John E. Osborne was among other things, governor, congressman and assistant secretary of state during the Wilson administration. A little known fact is that he was a good friend of William Jennings Bryan, Populist politician and silver-tongued orator best known for his “cross of gold” speech and anti-evolution activism.
Within the State Archives there are a handful of letters from Bryan to Osborne dating from 1908 to 1913. The earliest letters deal with the presidential election of 1908. In October, a campaign manager informed Osborne about the political outlook. The detailed communication suggests that Osborne was considered a close confidant within the Bryan circle. Although Bryan lost the election, he wrote a short letter to Osborne, expressing how appreciative he was of Osborne’s work.
The remaining letters are more social in tone, reflecting a long-standing friendship between the two men. It is apparent that they corresponded frequently and visited each other when the opportunity presented itself.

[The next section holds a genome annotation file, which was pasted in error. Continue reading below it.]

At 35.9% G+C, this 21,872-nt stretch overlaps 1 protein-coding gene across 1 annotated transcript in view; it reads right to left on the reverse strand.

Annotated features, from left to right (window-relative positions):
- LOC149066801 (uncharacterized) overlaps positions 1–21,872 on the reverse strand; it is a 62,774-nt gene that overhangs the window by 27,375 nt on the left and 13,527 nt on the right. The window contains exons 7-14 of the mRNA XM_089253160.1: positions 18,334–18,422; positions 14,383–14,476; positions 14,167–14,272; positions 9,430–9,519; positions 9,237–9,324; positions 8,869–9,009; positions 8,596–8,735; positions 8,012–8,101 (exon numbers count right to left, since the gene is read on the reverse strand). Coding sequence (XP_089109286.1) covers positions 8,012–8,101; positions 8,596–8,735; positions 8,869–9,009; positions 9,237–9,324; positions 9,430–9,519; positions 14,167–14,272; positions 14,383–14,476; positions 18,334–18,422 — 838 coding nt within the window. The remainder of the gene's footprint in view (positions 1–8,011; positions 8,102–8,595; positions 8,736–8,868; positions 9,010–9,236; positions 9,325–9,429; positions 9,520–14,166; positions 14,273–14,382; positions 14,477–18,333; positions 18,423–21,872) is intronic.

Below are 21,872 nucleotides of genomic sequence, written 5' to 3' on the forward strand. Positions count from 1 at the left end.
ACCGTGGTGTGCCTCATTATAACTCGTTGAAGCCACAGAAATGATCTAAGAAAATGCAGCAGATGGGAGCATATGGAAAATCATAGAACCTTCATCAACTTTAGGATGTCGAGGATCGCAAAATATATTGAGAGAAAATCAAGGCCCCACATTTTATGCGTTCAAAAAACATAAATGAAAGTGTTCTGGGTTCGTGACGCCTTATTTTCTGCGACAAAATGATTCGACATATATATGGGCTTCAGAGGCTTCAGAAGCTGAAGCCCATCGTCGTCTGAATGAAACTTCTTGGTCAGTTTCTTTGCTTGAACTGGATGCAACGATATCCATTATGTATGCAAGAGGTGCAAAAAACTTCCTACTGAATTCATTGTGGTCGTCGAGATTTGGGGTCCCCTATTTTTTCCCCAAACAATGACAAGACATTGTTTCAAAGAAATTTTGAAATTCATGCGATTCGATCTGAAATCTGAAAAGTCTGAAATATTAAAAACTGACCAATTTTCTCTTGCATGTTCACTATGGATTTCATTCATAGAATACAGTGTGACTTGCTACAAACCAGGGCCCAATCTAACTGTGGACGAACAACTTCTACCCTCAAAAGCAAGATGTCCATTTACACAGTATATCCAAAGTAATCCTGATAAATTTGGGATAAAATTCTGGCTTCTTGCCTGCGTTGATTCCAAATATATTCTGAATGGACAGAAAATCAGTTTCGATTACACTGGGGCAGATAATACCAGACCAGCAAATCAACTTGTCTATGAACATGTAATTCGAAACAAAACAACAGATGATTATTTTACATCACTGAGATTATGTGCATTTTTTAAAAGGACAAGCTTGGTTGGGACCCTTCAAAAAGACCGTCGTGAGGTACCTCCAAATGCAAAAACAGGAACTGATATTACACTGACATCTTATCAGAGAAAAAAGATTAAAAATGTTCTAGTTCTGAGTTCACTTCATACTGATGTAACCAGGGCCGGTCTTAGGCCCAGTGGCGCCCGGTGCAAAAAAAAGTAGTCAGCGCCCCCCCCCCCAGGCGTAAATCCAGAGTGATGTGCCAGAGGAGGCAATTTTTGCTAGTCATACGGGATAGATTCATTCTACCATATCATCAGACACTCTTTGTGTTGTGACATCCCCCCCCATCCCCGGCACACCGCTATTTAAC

In 1909, after purchasing a winter home near Mission, Texas, Bryan suggested that Osborne settle near him. “Why don’t you buy a little piece near us and do the same thing so that we can have the pleasure of visiting together each winter?” In another letter, after noting all the property improvement he had made and plan to make, he commented “you will see that there are local advantages in this particular place.” To Bryan, Mission, Texas would make an ideal winter home for the Osbornes and, more importantly, they would be close to the Bryans. “It would delight us to have you near, for as we get old we will have more time for companionship than we have had during the last twelve years.”
By 1923 the Bryans had moved to Miami, Florida. Here he bought a sizeable amount of property with the objective of selling parcels to his friends. Once again, Bryan encouraged Osborne to move and build a summer house next to the Bryans.
Unfortunately, we do not know how Osborne responded or what action he took, if any, to Bryan’s kind proposals.
Bryan’s last letter is dated August 22, 1924 in which he outlined the terms for selling a parcel of his property to Osborne. He died less than a year later on July 26, 1925 in Dayton, Ohio. No doubt Osborne mourned the loss of a close friend.
— Carl Hallberg, Reference Archivist